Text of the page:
Then there is the Hutchinson factor. Up until the final week the Hutchinson vote was equally split (according to many different sources) between the GOP and the DFL. But in the final days more liberals moved away from Hatch and moved towards Hutchinson (for many reasons). This very small minority of people undoubtedly disproportionally helped elect Pawlenty and have as much to blame for the future repercussions of his policies as Hatch or Hutchinson himself. They voted against their own professed values out of some self-righteous and naive idea of “voting their conscience.” I lay my most damning fault for these people, for Peter Hutchinson and the Independence Party. They obviously have the right to vote however they wish, but most likely will not directly take any responsibility for their misguided actions. They never fully understood how dangerous Pawlenty is to our state and handed him the few points that gave him the keys to his second term. No matter how much discomfort it was for some to fill in the bubble for Hatch, he would have been much better than the only alternative – Tim Pawlenty.

The Independence Party is nothing but an election year gimmick, and are being undeniably used by the GOP to help them win tight statewide races. They have legitimate frustration with a faulty electoral system but deflect their anger away from the real problem and think that running token candidates will build some sort of movement away from the two party system. It is abundantly clear that they failed. 93% of Minnesotans voted for one of the two major parties, and proved without a doubt that under our current electoral system third parties have no attraction. They have two choices now, to either continue their level of work from now until the next election cycle and build their base, or switch their focus and work to enact Instant Runoff Voting which could fix the problem with the electoral system they are so bugged by (and for which I happen to agree with them). I have no faith that they will work to build their base, nor do I see many of them interested in actually addressing the real problems they face. They have failed to do this over the last few cycles, and I see no hints that they are going to give any of this a go. If they don’t do one of these two things, they will continue to hand elections to those who help fund their campaigns but oppose their values most.

Basically there is a great deal of blame to go around. Hatch failed to reach out to the base that was riding a wave, and ran a very insulated campaign, he missed the energy and was too paranoid to reach out to it. The DFL needs to broaden its range of potential gubernatorial candidates, third parties need to realize where their anger originates and focus on real solutions that fix problems, not cause them, and when it comes to races like this all the people on the left side of the spectrum in MN need to get off their high horses and realize that their vote is a strategic tool not some sort of emotional expression of their own frustration, and that to have your values at the table is better then voting them down the toilet.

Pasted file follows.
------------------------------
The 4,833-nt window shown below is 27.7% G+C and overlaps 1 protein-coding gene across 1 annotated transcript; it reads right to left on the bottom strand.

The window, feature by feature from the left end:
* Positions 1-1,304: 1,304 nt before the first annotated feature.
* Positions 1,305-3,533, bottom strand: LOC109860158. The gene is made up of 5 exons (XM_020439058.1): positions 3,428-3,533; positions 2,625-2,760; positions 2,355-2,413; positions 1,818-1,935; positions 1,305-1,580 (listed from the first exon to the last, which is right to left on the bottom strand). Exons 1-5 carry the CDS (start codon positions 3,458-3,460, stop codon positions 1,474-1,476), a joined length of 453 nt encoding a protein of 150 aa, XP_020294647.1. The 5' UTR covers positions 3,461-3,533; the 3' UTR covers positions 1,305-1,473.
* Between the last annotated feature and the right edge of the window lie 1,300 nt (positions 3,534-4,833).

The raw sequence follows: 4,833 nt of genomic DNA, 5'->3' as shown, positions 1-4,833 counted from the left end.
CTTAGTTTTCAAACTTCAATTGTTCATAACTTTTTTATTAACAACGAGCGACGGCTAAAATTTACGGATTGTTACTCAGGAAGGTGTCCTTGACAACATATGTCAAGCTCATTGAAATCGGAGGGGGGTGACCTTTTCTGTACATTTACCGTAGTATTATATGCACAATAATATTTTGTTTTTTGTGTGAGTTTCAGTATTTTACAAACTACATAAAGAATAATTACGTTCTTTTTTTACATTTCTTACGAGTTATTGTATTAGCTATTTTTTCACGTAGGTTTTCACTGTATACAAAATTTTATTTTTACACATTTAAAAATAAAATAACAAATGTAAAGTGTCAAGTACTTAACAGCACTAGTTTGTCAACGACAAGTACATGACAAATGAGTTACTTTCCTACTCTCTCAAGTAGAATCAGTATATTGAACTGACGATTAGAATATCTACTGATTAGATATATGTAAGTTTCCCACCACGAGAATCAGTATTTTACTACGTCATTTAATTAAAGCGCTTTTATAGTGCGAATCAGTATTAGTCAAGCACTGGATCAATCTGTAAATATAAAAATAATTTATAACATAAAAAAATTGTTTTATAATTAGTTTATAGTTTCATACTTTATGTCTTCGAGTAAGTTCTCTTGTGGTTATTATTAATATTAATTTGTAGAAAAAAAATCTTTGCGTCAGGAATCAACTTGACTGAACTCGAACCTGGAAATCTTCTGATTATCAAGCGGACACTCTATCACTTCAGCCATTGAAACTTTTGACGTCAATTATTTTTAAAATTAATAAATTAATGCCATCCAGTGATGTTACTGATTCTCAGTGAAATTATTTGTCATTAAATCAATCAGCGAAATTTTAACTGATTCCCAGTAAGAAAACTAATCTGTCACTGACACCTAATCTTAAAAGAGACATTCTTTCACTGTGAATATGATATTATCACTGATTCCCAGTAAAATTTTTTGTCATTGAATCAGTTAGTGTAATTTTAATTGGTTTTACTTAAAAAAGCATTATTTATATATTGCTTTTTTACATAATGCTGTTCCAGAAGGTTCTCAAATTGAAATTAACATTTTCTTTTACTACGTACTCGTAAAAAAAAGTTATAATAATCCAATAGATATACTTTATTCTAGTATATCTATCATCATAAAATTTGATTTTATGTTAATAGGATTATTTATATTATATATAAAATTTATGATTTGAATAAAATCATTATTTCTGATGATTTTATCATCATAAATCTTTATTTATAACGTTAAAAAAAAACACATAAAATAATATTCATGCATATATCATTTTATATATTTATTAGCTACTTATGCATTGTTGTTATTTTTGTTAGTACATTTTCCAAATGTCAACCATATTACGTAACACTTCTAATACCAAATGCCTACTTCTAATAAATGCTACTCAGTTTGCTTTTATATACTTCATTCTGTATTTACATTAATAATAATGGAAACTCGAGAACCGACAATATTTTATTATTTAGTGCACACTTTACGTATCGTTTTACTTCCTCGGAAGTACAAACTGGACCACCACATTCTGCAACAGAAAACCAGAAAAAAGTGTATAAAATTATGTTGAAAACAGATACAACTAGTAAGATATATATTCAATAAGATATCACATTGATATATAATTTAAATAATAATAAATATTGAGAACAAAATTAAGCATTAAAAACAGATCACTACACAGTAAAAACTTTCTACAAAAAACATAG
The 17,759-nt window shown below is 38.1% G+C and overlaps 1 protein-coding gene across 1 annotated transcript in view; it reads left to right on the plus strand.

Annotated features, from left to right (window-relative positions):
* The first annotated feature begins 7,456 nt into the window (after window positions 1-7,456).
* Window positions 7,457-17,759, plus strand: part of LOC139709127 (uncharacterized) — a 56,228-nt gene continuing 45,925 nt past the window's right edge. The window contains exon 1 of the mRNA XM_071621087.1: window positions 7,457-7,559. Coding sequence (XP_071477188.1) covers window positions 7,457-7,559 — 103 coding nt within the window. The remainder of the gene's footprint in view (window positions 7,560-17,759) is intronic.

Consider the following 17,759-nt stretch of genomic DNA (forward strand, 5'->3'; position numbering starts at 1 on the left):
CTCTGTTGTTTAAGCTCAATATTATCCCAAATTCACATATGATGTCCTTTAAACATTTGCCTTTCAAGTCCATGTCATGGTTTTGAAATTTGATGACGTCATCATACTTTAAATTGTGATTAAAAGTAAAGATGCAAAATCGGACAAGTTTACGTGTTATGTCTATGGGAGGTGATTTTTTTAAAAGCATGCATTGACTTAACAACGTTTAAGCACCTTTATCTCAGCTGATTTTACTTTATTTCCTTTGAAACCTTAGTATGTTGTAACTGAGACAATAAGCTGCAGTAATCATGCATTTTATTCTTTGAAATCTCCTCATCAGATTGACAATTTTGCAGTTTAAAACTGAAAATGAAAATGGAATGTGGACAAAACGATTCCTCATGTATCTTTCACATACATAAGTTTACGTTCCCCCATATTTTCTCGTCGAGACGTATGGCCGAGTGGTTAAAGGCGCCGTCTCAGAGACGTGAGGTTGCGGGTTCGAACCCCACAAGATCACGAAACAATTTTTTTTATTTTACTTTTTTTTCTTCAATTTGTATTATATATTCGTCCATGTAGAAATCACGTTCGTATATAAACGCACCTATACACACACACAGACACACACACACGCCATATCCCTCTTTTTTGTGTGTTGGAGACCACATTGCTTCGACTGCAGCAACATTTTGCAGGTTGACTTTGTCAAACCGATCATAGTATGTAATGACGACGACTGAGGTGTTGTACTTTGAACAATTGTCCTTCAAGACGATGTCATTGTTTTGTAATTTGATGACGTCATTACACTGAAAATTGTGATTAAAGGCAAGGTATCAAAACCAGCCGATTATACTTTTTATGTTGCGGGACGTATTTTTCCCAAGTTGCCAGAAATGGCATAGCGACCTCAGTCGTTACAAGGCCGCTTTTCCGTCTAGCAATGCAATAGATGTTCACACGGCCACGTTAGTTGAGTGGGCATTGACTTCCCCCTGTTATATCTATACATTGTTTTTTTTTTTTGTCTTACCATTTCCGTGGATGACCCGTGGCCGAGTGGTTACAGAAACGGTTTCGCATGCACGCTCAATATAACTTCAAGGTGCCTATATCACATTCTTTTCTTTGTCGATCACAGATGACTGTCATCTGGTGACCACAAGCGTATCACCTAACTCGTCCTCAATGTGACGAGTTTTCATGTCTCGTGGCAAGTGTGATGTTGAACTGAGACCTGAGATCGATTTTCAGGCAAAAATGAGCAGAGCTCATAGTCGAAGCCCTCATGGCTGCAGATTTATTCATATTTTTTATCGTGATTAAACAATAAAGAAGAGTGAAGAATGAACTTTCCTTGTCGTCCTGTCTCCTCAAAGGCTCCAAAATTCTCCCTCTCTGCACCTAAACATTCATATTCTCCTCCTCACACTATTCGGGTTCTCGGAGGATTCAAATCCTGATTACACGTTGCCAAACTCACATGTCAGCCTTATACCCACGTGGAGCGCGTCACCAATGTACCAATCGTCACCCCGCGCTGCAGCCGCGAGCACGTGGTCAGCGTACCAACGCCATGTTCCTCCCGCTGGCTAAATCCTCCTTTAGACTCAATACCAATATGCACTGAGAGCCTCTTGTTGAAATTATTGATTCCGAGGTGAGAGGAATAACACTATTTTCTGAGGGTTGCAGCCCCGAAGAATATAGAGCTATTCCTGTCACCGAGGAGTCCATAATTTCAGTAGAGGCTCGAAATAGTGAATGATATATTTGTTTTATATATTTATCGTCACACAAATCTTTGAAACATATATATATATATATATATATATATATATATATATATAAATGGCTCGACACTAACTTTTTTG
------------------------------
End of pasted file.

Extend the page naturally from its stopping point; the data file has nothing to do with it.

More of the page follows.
Congratulations to Amy Klobuchar, Mark Ritchie, Rebecca Otto, Lori Swanson and their amazing staffs and to the State House and State Senate majorities. We are all proud of you and honored to have you representing the state.

Now, despite Hatch losing, we have the opportunity to Govern with our values, and we need fight the fight with the respect that was never offered us. If we believe in justice and honor, we need to walk the walk and I have every faith that the new DFL and Democratic majorities will do just that, despite the very strong policy differences we have with the Governor and President. It is time to bring Minnesota and the Nation back together and put the “United” back into the States of America.




2 responses

9 11 2006

Congratulations to all the Democrats for a well fought, well organized campaign. It’s nice to see you libs optimistic again.

As for the orchard analogy, if the tree is poisonous it’s better to root it out then to accidentally reap its fruit.

9 11 2006

Thanks, I think. And that is kind of my point. Those who think the “tree” needs to be destroyed are really anarchists and believe that government has no place in our lives. Under that ideology, the only thing that would rule are unelected businesses with bosses you cannot vote out. You could say I think that is a bad thing.